Jon's July 14 reply to Helen R's July 14, 1999 - Hi Helen, Welcome to The Beat Goes On. Aspirin therapy in place of Coumadin is actually the preferred method of preventing stroke for heart patients who are not directly at high risk for stroke. You are at high risk if you have had previous stroke or strong family history of it, or have chronic atrial fibrillation. A small dose (85-200mg) is generally considered better than large dose (325mg) but that's because of a small possibility of high aspirin dose conflicting with heart meds, which your dad is no longer taking. I don't understand that and haven't heard of it before. Maybe someone with personal experience could comment (I hope).
You didn't say which meds he was on but I am surprised a lot of meds and dose juggling didn't occur before just stopping all his heart meds (or maybe it did?). It might depend on the underlying cause of his CHF and whether diuretics alone could control it. Cautious use of diuretics along with careful blood monitoring to control potassium level should help without causing dizziness. Thiazide diuretics might be enough to control his edema instead of going to loop diretics like Lasix. Dizziness from diuretics usually only happens when a person becomes dehydrated or electrolytes get out of whack, which can be prevented with that careful blood monitoring and possibly with Rx potassium. Without being able to ask the doctor directly, about your only hope of getting truly useful info is to send a written list of questions to the niece and ask the doctor to send her written replies which she could forward to you. As most of us know, getting questions answered through a middleman often muddies the waters. Jon.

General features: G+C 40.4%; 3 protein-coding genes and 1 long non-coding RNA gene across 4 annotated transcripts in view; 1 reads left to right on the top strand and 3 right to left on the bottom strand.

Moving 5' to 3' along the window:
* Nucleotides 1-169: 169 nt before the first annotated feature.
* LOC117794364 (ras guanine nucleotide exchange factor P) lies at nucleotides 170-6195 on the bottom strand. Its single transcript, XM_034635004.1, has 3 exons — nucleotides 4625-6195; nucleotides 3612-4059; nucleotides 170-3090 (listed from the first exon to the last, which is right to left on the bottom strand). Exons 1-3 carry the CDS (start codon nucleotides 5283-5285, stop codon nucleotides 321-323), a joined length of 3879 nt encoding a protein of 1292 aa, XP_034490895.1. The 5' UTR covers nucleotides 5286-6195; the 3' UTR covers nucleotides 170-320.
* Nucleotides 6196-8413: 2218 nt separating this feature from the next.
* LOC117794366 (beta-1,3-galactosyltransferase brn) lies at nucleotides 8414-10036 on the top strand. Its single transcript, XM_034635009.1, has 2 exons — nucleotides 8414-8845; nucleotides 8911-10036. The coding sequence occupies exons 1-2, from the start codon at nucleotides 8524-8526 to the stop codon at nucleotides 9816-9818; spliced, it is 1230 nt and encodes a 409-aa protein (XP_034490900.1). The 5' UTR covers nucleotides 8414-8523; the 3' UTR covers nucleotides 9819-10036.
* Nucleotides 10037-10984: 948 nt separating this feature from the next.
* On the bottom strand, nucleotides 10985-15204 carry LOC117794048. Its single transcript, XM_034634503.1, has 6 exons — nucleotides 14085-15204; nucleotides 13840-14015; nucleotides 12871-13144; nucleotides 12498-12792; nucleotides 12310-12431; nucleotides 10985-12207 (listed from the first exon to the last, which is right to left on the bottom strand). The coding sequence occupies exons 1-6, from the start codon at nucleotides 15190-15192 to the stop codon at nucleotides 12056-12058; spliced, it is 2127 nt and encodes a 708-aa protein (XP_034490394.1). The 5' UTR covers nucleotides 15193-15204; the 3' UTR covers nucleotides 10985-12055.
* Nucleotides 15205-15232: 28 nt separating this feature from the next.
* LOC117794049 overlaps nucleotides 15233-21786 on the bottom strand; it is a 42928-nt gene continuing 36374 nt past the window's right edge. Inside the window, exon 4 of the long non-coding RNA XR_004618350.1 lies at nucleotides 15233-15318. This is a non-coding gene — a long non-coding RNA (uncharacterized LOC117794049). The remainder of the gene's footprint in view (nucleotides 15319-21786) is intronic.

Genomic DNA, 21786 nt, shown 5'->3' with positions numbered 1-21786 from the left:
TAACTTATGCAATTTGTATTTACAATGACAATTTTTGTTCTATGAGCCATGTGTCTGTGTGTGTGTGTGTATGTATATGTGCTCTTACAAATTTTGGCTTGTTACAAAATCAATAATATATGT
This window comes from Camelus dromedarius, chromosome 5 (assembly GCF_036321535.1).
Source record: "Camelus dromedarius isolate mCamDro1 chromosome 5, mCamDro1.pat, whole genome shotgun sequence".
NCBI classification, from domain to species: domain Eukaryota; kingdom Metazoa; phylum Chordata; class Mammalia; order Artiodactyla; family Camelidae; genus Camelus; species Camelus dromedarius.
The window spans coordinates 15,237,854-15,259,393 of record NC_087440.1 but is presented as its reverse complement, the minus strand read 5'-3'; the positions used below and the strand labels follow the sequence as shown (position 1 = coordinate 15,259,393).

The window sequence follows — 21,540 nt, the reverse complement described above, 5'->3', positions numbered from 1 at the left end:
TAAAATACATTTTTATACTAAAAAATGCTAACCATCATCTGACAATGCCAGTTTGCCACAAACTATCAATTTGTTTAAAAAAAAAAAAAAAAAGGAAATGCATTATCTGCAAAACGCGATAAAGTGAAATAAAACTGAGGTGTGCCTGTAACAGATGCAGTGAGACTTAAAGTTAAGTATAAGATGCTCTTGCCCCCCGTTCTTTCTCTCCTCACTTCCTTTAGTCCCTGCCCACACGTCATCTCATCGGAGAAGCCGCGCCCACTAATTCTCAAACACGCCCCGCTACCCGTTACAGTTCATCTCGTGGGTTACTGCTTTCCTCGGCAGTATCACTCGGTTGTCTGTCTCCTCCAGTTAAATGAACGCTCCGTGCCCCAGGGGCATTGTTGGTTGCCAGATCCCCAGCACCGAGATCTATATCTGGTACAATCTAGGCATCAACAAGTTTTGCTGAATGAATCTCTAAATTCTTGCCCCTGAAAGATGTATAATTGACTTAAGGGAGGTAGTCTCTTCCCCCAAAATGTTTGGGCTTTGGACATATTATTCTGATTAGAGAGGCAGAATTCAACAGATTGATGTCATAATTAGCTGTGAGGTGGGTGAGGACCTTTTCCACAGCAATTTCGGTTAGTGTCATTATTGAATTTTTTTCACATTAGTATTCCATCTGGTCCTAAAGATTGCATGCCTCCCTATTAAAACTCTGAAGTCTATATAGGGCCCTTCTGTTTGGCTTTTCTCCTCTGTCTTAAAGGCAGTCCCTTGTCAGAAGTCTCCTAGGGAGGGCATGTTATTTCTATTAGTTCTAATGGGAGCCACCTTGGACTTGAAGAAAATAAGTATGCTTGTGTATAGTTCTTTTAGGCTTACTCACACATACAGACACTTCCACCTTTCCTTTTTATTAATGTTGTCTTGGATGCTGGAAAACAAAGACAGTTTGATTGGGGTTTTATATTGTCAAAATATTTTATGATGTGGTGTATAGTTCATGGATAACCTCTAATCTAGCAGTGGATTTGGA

Charlie, July 14, 1999 - Hi, My wife has CHF. She is being treated with many medications, has a blood test every 1-2 weeks, is doing fairly well and maintaining a good diet. She can't seem to drop any weight but she is not gaining. She checks her weight daily and her blood pressure every morning. Her short term memory is gone, but she is still able to work, although lately I have noticed that she has been losing control of her bowels. Has anyone out there had that same problem, or is this unique for her? She is going to the doctor in 2 weeks and just wanted to be heads up on this before we go. firstname.lastname@example.org